Today we used our kayaks, which was a little adventure. First the Gendtsche polder, where wind and current pushed us almost in the trees. Then we had to cross between the big barges, on a fast flowing river, with a stiff breeze against it.


On the other side, the Millingerwaard. We pedalled through the forest which was ravaged by the storm of two weeks ago. At least the beavers don’t have to chew their threes down now.




High water at home


This week, in the Rhine close to home, water did rise to 12.40m NAP (approx. sea level). To give you a reference to my floor in the living room is at 10.60m NAP. Don’t worry, we are still dry behind the dykes This water level, which is a once in every five-year event, only flows over the summer dykes. The winter dykes can keep on other 3 m of water at bay.

For us, kayakers, it gives a nice expanse of water and a whole new territory to explore. Today was beautiful, the light was changing constantly. I explored the nature area Meinderswijk, close to Arnhem.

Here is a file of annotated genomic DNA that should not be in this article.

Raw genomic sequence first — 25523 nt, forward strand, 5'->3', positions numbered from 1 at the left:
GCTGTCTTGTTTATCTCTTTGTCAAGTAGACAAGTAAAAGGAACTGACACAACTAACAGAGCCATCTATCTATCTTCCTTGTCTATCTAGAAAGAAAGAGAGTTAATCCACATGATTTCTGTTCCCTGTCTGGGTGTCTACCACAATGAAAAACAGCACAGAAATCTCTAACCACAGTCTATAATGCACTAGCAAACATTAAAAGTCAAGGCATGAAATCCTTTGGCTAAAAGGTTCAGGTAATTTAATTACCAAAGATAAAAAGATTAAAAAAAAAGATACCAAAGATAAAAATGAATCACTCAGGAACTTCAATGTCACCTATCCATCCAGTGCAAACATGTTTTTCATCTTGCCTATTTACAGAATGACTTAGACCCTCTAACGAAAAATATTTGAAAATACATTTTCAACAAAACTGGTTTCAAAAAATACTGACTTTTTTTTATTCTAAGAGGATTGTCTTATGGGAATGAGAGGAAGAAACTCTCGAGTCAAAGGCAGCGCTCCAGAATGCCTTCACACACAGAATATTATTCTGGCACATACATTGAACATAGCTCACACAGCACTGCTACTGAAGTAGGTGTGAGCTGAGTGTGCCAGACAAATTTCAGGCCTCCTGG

So, just to share this enjoyable moment, an extra blog post with some photos and a small video of the Beaver that passed by.

Enjoy Alexander.











No brains, only beauty


The lion’s mane jellyfish (Cyanea capillata)

The fact that jellyfish have survived
for 650 million years
despite not having brains
is great news for stupid people.

Fascinating, ghostlike creatures hanging suspended in the water. Propelling forwards by expanding and contracting of the umbrella-like hood of their boneless bodies. Mesmerising in colour and translucent ness. Actually, the entire body is water, 97 percent of it. Trapped water in cells, but not all innocent. Some jellyfish have the means to defend themselves. The long tentacles pack a powerful sting. It varies among species. Some are perfectly harmless.